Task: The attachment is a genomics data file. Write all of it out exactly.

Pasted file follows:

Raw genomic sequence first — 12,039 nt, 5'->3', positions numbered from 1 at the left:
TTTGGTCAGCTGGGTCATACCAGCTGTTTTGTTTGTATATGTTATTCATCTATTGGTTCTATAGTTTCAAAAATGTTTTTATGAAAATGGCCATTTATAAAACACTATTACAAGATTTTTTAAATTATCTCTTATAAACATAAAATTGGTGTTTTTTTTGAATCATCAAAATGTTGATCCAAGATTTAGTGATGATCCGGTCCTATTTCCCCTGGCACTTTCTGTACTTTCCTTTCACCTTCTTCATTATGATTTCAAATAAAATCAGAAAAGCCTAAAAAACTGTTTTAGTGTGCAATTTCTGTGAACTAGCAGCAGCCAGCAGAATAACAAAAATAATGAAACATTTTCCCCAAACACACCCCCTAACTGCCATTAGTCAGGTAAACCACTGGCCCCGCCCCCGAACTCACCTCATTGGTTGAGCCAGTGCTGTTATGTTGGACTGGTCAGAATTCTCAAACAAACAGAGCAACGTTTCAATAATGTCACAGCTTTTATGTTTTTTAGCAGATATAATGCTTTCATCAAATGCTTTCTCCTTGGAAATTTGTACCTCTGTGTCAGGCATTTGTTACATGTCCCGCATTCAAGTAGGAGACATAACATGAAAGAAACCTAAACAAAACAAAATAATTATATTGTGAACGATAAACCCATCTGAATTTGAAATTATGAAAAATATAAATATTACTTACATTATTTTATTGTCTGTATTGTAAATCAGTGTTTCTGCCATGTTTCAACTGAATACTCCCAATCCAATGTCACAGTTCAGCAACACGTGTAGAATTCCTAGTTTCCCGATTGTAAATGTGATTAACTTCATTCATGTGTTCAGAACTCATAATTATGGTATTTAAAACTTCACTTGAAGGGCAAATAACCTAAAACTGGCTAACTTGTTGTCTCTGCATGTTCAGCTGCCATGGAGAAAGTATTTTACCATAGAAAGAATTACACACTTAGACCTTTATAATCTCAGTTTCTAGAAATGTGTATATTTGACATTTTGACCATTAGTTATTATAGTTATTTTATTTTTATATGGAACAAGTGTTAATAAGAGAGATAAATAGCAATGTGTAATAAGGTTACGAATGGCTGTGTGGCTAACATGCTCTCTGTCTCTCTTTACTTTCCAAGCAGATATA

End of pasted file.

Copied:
Raw genomic sequence first — 12,039 nt, 5'->3', positions numbered from 1 at the left:
TTTGGTCAGCTGGGTCATACCAGCTGTTTTGTTTGTATATGTTATTCATCTATTGGTTCTATAGTTTCAAAAATGTTTTTATGAAAATGGCCATTTATAAAACACTATTACAAGATTTTTTAAATTATCTCTTATAAACATAAAATTGGTGTTTTTTTTGAATCATCAAAATGTTGATCCAAGATTTAGTGATGATCCGGTCCTATTTCCCCTGGCACTTTCTGTACTTTCCTTTCACCTTCTTCATTATGATTTCAAATAAAATCAGAAAAGCCTAAAAAACTGTTTTAGTGTGCAATTTCTGTGAACTAGCAGCAGCCAGCAGAATAACAAAAATAATGAAACATTTTCCCCAAACACACCCCCTAACTGCCATTAGTCAGGTAAACCACTGGCCCCGCCCCCGAACTCACCTCATTGGTTGAGCCAGTGCTGTTATGTTGGACTGGTCAGAATTCTCAAACAAACAGAGCAACGTTTCAATAATGTCACAGCTTTTATGTTTTTTAGCAGATATAATGCTTTCATCAAATGCTTTCTCCTTGGAAATTTGTACCTCTGTGTCAGGCATTTGTTACATGTCCCGCATTCAAGTAGGAGACATAACATGAAAGAAACCTAAACAAAACAAAATAATTATATTGTGAACGATAAACCCATCTGAATTTGAAATTATGAAAAATATAAATATTACTTACATTATTTTATTGTCTGTATTGTAAATCAGTGTTTCTGCCATGTTTCAACTGAATACTCCCAATCCAATGTCACAGTTCAGCAACACGTGTAGAATTCCTAGTTTCCCGATTGTAAATGTGATTAACTTCATTCATGTGTTCAGAACTCATAATTATGGTATTTAAAACTTCACTTGAAGGGCAAATAACCTAAAACTGGCTAACTTGTTGTCTCTGCATGTTCAGCTGCCATGGAGAAAGTATTTTACCATAGAAAGAATTACACACTTAGACCTTTATAATCTCAGTTTCTAGAAATGTGTATATTTGACATTTTGACCATTAGTTATTATAGTTATTTTATTTTTATATGGAACAAGTGTTAATAAGAGAGATAAATAGCAATGTGTAATAAGGTTACGAATGGCTGTGTGGCTAACATGCTCTCTGTCTCTCTTTACTTTCCAAGCAGATATA